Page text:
Global vs Local Variable Declaration - Programming

For Global Variables

Key: Avoid using global.

Improper usage of global variables will result in poor program design. Here are some of the poor side effects that come from improper use of global variables:

  • Break modularity
  • Buggy codes
  • Messy and very confusing code – a.k.a. spaghetti code
  • Difficult to debug and maintain
  • Error prone

Here are some good global variables:

int LeftEyePort = PORT1;
int RightEyePort  = PORT2;
float WheelDiameter = 10.25;	
float EncPerCM =  360.0 / (WheelDiameter * PI);

int main( ) {
	....
}

Unless your robot can change the wheel diameter, or the type of devices connected to ports while it is running, it makes sense to declare them as const global variables.

For Example:

const int LeftEyePort = PORT1;
const int RightEyePort  = PORT2;
const float WheelDiameter = 10.25;	
const float EncPerCM =  360.0 / (WheelDiameter * PI);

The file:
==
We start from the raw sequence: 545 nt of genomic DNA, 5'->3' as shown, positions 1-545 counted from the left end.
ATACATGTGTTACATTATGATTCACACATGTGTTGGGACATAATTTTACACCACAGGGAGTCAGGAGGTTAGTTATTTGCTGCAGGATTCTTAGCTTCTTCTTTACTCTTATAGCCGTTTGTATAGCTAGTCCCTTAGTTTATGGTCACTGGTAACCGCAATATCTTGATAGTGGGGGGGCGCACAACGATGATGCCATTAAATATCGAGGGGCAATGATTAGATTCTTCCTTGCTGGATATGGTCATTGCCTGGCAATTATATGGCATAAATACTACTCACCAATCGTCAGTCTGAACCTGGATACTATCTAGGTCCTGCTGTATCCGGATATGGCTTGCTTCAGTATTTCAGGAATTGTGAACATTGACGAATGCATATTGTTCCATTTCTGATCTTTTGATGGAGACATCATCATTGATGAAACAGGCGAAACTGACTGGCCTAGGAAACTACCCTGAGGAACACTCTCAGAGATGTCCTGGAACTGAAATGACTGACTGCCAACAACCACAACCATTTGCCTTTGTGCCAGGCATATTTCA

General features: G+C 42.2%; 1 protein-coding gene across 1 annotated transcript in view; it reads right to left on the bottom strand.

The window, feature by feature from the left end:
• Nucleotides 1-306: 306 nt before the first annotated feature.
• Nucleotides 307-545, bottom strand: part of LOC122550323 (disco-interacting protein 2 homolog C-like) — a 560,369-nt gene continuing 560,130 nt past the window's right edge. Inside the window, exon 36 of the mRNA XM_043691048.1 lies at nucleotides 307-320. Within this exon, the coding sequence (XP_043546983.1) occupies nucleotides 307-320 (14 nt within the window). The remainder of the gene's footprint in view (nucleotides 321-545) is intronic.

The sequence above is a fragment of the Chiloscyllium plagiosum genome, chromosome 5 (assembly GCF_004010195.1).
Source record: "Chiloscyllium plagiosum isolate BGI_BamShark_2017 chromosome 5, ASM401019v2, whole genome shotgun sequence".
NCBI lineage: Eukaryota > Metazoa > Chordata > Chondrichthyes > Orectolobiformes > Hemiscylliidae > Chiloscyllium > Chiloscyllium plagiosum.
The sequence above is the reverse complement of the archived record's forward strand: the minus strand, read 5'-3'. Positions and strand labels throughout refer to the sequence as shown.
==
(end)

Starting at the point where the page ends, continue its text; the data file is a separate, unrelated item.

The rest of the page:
For Local Variables

  • Try restricting usage of a single letter for “localized” simple counter.

e.g.

for ( int i=0 ; i< 10; i++) {
          .... 
     }

Do not use “i” to represent something with an important context other than a simple counter.

e.g. do not use “e” to represent encoder value.

  • Should pertain to what it represents; e.g., use “totalEncoder” to represent the total encoder value instead of, e.g. , X.
  • Prefix the variable with the data type, such as:
int  iValue;
float fValue;  
double dValue;
  • Do not use leading “_”. By convention, variables prefixed with “_” are used for some very special purpose like “directives”. A directive construct is used to specify how a compiler should process its input. This will be discussed in another article. If you are not familiar with directives, you are recommended “not to” use leading “_” as part of your variable names.
  • Maximize readability:
    • Use Camel style for long names, e.g., encoderPerCM, encPerRotation. Some programmers like to use “_”, such as encoder_per_cm.